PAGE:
Archive | June 2015

Bees on the Dropwort

Yesterday in Alexandra Park insects were visiting the umbels of Hemlock Water-Dropwort Oenanthe crocata which grows by ponds and by ditches. Female Mining Bees were collecting pollen into their pollen baskets (Scopa) on the hind tibia and sides of the rear of the thorax. Pollen grains were present on some anthers but many flowers appeared not to have pollen. Perhaps the pollen had already been collected.

These solitary female bees excavate their nest tunnels and chambers in the ground. Their mandible tips and wings become worn with the work. When nest cells are completed the egg chambers have to be provisioned and completed and the eggs deposited.

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Above. Andrena nitidens

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Above. Andrena chrysosceles. Present in numbers. The pollen baskets show well here. Note the facial fovea in the second picture (the whiteish patch bordering the inner margin of the eye).

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Above. Andrena haemorrhoa.



Among the Potter and Mason Wasps is Ancistrocerus gazella (Panzer, 1798). Photographed at Thorpe’s Wood Hastings today. June sees the first adults of the summer season.

The nest is made in the dried or dead stem of a plant and provisioned with moth caterpillars for the young when it hatches out. The entrance is sealed with clay.

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Hunting wasp in sunlight

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While watching insects today in a sunlit forest edge at Thorpe’s Wood, Hastings I saw a wasp appear and managed to take a number of pictures which allowed me to interpret the following episode as well as identify the participants;-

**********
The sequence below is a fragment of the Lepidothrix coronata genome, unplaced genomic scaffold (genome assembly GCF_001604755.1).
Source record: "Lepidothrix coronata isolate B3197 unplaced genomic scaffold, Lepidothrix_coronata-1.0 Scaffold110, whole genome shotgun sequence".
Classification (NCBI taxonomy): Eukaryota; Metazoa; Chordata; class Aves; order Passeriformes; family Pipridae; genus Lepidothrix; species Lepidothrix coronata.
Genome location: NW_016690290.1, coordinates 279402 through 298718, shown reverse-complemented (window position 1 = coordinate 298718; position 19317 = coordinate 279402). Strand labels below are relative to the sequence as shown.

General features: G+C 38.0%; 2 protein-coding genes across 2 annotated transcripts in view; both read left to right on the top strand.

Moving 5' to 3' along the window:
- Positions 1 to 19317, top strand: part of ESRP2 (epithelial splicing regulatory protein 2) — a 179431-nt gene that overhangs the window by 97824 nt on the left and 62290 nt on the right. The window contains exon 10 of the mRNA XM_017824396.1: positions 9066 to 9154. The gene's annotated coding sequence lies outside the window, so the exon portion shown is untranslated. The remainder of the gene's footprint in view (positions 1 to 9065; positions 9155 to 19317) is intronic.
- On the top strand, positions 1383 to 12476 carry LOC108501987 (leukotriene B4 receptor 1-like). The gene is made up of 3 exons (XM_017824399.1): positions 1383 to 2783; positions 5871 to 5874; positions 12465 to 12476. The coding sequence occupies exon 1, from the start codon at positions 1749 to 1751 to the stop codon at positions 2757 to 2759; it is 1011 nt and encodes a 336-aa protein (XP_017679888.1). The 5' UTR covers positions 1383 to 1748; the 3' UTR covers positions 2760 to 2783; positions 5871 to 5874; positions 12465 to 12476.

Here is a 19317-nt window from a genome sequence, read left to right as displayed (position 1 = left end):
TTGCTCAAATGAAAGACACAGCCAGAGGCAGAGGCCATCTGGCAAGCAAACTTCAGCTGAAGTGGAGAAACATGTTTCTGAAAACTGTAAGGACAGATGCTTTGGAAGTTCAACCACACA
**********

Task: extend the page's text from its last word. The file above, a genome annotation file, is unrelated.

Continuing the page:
The wasp is a female of the Sphecid wasp Argogorytes mystaceus and appears perched on the underside of a bramble stem and has her abdomen placed in the spittle covering of a larva of the Common Froghopper Philaenus spumarius.

She extracts the larva and, below, masticates the prey and then departs leaving behind some remnants.

This wasp is a cavity nester and woodland edge is a favoured habitat, even on clay soil. The Froghopper is taken to stock the nest for the young wasps.

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Concealer moth and others

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This morning a small moth with the most distinctive colouration and palps was noticed resting on the wall by the front door. A member of the Oecophoridae (Concealer moths) named Alabonia geoffrella. The caterpillars live under bark of rotting wood and their habitat is woodland and wetland areas in Southern Britain.

Below. A Sawfly rests on a blade of grass. Green Alkanet, Speedwell and Cut-leaved Geranium in flower attracting many bees and other insects in the warm sunshine today. Of note were many male Bumblebees and also the wasp mimicking hoverfly Chrysotoxum cautum.

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